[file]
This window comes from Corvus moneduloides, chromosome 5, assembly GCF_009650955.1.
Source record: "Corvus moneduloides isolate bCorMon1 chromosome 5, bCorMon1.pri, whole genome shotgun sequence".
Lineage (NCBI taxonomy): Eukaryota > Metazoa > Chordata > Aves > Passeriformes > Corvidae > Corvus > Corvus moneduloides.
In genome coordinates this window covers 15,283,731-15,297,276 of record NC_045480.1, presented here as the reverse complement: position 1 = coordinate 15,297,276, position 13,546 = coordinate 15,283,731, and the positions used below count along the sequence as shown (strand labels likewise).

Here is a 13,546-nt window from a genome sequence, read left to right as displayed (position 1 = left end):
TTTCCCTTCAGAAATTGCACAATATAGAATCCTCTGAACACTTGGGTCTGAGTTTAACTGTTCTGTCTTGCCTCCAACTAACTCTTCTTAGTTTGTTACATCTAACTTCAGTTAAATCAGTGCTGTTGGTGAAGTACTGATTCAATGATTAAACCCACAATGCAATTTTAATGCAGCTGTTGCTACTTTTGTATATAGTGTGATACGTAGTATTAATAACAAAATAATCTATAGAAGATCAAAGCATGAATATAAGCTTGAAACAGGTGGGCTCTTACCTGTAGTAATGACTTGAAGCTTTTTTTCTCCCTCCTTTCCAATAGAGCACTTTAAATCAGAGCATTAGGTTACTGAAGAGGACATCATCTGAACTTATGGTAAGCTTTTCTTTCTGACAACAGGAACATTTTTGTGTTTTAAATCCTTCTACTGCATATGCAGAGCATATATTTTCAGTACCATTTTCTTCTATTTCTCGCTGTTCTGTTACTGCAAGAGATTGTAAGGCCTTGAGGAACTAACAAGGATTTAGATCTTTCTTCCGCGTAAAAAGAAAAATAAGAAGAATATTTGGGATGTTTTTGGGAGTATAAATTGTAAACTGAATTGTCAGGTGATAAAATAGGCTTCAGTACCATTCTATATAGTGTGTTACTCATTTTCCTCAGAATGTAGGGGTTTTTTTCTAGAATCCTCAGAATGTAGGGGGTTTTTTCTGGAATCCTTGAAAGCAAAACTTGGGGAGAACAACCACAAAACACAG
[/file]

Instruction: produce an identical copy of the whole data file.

This window comes from Corvus moneduloides, chromosome 5, assembly GCF_009650955.1.
Source record: "Corvus moneduloides isolate bCorMon1 chromosome 5, bCorMon1.pri, whole genome shotgun sequence".
Lineage (NCBI taxonomy): Eukaryota > Metazoa > Chordata > Aves > Passeriformes > Corvidae > Corvus > Corvus moneduloides.
In genome coordinates this window covers 15,283,731-15,297,276 of record NC_045480.1, presented here as the reverse complement: position 1 = coordinate 15,297,276, position 13,546 = coordinate 15,283,731, and the positions used below count along the sequence as shown (strand labels likewise).

Here is a 13,546-nt window from a genome sequence, read left to right as displayed (position 1 = left end):
TTTCCCTTCAGAAATTGCACAATATAGAATCCTCTGAACACTTGGGTCTGAGTTTAACTGTTCTGTCTTGCCTCCAACTAACTCTTCTTAGTTTGTTACATCTAACTTCAGTTAAATCAGTGCTGTTGGTGAAGTACTGATTCAATGATTAAACCCACAATGCAATTTTAATGCAGCTGTTGCTACTTTTGTATATAGTGTGATACGTAGTATTAATAACAAAATAATCTATAGAAGATCAAAGCATGAATATAAGCTTGAAACAGGTGGGCTCTTACCTGTAGTAATGACTTGAAGCTTTTTTTCTCCCTCCTTTCCAATAGAGCACTTTAAATCAGAGCATTAGGTTACTGAAGAGGACATCATCTGAACTTATGGTAAGCTTTTCTTTCTGACAACAGGAACATTTTTGTGTTTTAAATCCTTCTACTGCATATGCAGAGCATATATTTTCAGTACCATTTTCTTCTATTTCTCGCTGTTCTGTTACTGCAAGAGATTGTAAGGCCTTGAGGAACTAACAAGGATTTAGATCTTTCTTCCGCGTAAAAAGAAAAATAAGAAGAATATTTGGGATGTTTTTGGGAGTATAAATTGTAAACTGAATTGTCAGGTGATAAAATAGGCTTCAGTACCATTCTATATAGTGTGTTACTCATTTTCCTCAGAATGTAGGGGTTTTTTTCTAGAATCCTCAGAATGTAGGGGGTTTTTTCTGGAATCCTTGAAAGCAAAACTTGGGGAGAACAACCACAAAACACAG